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Supreme Court of the United States

The Demands of Gender Theory

October 17, 2017

By: Jared Dobbs

The march of the sexual revolutionaries continues: they desperately want the judiciary to affirm each and every one of their brave, new demands. But the courts are having a difficult time navigating the terrain of the newest battleground—gender ideology. Last September, a federal district court in Ohio heard oral arguments in Board of Education of the Highland Local School District v. United States Department of Education. In that case, the Highland Local School District sought to respect the privacy of its students by ensuring that biological males and females use private facilities—locker rooms, showers, overnight accommodations, and restrooms—that correspond to their sex.

But taking that commonsense action would have violated the wayward standards of President Obama’s U.S. Department of Education, which had redefined the sex-based nondiscrimination provisions of Title IX to include the very different concept of gender identity. Schools risked losing federal funding if they did not open these facilities to individuals who profess a gender identity that conflicts with their sex—which means authorizing boys to enter the girls’ facilities, and vice versa. The district had little choice but to sue in federal court when federal officials came after them for protecting student privacy. And just how far afield the federal position is was exemplified at oral argument, when the presiding judge had a revealing exchange with attorney Asaf Orr of the National Center for Lesbian Rights:

The Court: In this calculus, where do I place the concerns of other girls who don’t want to be viewed or share a bathroom with someone who, under Mr. Wardlow’s definition, is biologically a boy, a person who has male genitalia? What deference should the Court give to those interests of those students?

Mr. Orr: First, Your Honor, I would not say that Jane has male genitalia. But secondly, school districts have shown that –

The Court: Jane doesn’t have male genitalia?

Mr. Orr: No. As I indicated, gender and sex are much more complex than that. I think it would be inappropriate to label any part of her body as male.

Note that the court’s line of questioning is trying to consider the privacy concerns of other students, like girls in changing facilities who are understandably uncomfortable undressing in front of a member of the opposite sex – or having a member of the opposite sex undress in front of them.

So-called progressives often fancy themselves as the tolerant ones who move society to a higher place. In this public debate, however, it is social conservatives who present a path forward, both for those struggling with gender dysphoria and for students who desire privacy and modesty. They suggest that schools offer individual-user private facilities for students who are experiencing gender-identity issues, or students who simply would like a little more privacy. That would enable other students to continue accessing locker rooms, restrooms, and overnight facilities that, as a matter of law, have always been reserved exclusively to their use, without encountering classmates of the opposite sex. Commonsense solutions like these best address the concerns of all students.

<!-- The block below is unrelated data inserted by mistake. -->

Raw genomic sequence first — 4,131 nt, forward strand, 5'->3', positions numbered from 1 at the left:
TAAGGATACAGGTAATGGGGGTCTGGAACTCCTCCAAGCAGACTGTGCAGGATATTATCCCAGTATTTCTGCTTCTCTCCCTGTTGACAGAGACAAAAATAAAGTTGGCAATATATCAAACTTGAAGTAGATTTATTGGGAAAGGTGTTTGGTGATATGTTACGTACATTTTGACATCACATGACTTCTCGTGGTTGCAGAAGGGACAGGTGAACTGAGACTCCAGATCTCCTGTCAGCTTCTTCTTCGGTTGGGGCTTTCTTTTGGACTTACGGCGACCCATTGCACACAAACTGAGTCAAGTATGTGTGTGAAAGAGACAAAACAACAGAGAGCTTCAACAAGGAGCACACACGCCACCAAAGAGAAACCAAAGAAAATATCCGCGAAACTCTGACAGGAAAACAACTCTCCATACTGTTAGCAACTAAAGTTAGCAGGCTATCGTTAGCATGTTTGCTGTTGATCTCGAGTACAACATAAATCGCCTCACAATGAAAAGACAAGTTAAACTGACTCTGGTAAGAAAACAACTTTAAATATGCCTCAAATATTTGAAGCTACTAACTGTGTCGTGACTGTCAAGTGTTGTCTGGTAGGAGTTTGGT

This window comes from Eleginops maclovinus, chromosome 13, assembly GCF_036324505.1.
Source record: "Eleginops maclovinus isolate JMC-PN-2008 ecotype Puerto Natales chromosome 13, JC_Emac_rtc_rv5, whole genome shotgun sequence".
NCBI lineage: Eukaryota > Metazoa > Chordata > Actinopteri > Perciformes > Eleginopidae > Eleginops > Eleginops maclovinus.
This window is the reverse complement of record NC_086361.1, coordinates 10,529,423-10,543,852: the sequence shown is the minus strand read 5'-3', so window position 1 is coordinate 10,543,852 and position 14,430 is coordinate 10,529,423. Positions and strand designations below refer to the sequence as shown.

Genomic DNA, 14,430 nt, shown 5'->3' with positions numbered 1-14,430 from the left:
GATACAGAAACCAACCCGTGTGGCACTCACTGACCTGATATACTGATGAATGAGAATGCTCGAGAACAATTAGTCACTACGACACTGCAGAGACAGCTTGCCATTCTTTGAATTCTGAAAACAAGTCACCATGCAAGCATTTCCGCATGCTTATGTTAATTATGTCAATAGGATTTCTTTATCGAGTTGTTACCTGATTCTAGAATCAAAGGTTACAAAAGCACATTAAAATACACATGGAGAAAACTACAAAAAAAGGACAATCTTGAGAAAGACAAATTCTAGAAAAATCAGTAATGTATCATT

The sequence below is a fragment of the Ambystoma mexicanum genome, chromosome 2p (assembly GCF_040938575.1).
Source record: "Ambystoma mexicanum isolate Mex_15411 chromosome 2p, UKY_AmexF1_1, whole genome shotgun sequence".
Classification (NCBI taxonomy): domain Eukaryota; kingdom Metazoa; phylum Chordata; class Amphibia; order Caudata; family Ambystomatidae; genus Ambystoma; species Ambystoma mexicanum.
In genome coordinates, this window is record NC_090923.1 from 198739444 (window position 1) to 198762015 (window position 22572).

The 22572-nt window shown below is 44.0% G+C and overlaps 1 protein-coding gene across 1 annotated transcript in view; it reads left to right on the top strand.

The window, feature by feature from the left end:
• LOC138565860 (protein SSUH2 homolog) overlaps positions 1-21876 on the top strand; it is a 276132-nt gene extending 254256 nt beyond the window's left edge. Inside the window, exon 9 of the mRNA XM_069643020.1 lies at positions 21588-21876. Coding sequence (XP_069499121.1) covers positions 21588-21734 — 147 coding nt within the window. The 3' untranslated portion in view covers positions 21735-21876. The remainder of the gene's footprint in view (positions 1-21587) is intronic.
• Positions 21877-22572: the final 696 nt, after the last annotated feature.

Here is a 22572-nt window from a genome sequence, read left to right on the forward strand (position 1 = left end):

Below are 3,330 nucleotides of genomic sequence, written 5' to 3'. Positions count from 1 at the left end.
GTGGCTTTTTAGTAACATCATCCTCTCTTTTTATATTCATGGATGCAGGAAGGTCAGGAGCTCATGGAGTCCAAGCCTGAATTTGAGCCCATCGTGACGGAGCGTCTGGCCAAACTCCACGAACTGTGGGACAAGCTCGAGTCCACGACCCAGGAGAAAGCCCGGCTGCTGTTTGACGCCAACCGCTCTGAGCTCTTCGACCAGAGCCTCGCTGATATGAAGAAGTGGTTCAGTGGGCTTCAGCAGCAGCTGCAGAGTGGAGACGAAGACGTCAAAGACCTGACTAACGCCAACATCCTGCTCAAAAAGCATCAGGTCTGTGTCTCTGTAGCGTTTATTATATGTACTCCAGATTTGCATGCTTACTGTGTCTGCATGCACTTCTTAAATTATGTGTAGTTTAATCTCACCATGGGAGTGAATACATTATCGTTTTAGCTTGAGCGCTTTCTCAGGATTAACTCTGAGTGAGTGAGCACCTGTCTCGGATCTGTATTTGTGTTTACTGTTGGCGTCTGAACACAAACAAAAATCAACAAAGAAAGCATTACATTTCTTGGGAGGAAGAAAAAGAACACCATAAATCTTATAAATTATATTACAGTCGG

But this approach will not satisfy gender-identity advocates. Orr is saying that the court’s inquiry is not just irrelevant, but meaningless. Jane’s body can’t tell us if Jane is a girl. For gender-identity theorists, a person’s “innermost sense of identity” is the standard by which we determine whether Jane is a boy or girl. And this claim is not a neutral, scientific statement, but a demand that gender ideology must apply to everyone.

If Jane’s body can’t tell us that Jane is a girl, then nobody’s body can tell us definitively if anybody is a girl. Every person’s biological sex is neutered, and we each fill in our blank gender canvas with our own subjective perceptions and desires. Gender-identity ideology asserts the absurd: that the very physiology that enables males and females to fulfill their reproductive role is merely a stereotype of sex, not the definitional characteristic.

But ignoring basic biological truth has profound costs, to ourselves, and to the law, which rightly recognizes the biological basis for distinguishing between male and female. As one radical feminist puts it, replacing sex with gender identity will result in the “legal erasure” of sex, meaning that the very law meant to protect women would become a tool to falsely affirm that a man is a woman and that he has a right to access private facilities reserved for women.

This shows that gender ideology does not operate at the margins, but trends toward totalization, as a recent flap over pronouns at the U.S. Supreme Court demonstrates. Our society should not mindlessly redefine the legal protections of sex-based anti-discrimination law to effectively neuter objective maleness and femaleness. Women have struggled too long against discrimination to have their protections undermined by gender-identity advocates.

To learn more about what ADF is doing to protect student privacy and promote compassionate solutions for all students, visit the link below. 

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Alliance Defending Freedom

Alliance Defending Freedom

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